Report forecasts shortages of 14 critical mineral raw materials

    Raw materials are an essential part of both high tech products and every-day consumer products, such as mobile phones, thin layer photovoltaics, Lithium-ion batteries, fibre optic cable, synthetic fuels, among others. But their availability is increasingly under pressure according to a report published today by an expert group chaired by the European Commission. In this first ever overview on the state of access to raw materials in the EU, the experts label a selection of 14 raw materials as “critical” out of 41 minerals and metals analysed. The growing demand for raw materials is driven by the growth of developing economies and new emerging technologies. The list was established in the framework of the 2008 EU Raw Materials Initiative1 in close cooperation with Member States and stakeholders. The results of the report will be used for the drafting of a forthcoming communication on strategies to ensure access to raw materials which the Commission will publish in autumn 2010.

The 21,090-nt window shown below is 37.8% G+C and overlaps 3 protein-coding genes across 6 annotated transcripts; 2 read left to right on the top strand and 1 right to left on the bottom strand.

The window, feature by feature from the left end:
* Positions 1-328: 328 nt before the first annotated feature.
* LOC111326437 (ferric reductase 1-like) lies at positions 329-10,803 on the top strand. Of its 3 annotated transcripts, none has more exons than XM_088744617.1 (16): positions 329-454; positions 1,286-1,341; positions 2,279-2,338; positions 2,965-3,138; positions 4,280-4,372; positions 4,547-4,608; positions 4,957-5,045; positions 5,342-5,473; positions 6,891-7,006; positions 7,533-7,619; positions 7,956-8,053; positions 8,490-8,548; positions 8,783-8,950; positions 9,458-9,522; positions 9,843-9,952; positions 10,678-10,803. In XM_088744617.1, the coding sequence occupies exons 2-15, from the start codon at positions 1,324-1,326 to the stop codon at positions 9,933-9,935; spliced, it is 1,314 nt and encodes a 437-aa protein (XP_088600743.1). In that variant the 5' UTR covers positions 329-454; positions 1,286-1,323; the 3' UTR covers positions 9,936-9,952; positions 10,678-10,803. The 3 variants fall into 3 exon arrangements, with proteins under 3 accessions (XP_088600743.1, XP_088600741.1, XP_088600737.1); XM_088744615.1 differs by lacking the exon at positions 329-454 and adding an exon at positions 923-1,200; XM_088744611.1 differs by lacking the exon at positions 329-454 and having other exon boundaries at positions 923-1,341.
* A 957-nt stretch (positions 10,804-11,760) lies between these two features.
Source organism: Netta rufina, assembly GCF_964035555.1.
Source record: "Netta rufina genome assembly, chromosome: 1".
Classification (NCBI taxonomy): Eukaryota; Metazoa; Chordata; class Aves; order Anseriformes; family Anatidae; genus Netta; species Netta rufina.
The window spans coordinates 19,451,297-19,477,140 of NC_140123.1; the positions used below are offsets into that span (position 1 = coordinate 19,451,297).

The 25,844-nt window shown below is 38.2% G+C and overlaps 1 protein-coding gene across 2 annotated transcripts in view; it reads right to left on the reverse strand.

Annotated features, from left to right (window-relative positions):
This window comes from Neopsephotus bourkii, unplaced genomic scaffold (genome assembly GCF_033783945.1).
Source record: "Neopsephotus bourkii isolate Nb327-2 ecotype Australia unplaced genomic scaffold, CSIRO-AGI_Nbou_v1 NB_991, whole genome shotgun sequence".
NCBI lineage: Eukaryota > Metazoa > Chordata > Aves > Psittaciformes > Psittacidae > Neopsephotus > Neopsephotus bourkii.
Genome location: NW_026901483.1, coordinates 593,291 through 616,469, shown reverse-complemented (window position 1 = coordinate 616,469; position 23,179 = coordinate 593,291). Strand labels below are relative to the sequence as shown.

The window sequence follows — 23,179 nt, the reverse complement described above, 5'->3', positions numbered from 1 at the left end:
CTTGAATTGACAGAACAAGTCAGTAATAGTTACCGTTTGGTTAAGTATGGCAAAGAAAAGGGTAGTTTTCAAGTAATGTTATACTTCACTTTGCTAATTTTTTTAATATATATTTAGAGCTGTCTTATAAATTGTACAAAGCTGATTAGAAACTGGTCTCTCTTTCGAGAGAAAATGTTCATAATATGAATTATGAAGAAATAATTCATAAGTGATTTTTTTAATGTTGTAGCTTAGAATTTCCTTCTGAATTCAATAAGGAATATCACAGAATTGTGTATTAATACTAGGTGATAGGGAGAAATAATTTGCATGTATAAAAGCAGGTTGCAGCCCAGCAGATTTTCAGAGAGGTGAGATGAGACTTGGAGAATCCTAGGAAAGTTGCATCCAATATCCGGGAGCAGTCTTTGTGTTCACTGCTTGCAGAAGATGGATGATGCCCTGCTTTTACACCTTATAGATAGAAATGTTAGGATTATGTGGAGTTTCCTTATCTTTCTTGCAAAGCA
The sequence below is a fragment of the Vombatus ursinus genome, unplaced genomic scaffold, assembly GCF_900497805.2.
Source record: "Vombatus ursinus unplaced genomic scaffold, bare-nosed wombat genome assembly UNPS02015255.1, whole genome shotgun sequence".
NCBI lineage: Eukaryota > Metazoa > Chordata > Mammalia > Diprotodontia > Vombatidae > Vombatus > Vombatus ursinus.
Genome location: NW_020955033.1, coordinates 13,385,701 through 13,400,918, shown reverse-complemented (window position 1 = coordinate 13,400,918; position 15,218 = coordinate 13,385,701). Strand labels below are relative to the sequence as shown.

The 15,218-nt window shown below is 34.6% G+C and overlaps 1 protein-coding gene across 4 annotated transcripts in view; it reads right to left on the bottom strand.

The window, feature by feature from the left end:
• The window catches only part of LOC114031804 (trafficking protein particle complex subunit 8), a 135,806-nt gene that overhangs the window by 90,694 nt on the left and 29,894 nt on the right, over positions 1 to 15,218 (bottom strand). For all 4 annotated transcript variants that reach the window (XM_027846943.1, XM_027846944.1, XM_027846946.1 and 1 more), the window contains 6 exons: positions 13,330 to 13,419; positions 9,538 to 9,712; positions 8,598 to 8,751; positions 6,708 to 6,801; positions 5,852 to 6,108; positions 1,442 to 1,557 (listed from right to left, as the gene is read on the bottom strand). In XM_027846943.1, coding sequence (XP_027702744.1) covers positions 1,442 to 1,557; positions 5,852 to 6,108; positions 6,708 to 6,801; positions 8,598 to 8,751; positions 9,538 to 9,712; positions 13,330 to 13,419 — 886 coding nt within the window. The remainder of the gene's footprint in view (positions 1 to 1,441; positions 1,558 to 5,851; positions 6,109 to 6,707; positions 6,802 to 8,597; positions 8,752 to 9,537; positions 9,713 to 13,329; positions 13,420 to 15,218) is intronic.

European Commission Vice-President Antonio Tajani, in charge of Industry and Entrepreneurship, said: “Today’s report provides very valuable input for our efforts to ensure that access to raw materials for enterprises will not be hampered. We need fair play on external markets, a good framework to foster sustainable raw materials supply from EU sources as well as improved resource efficiency and more use of recycling. It is our aim to make sure that Europe’s industry will be able to continue to play a leading role in new technologies and innovation and we have to ensure that we have the necessary elements to do so.”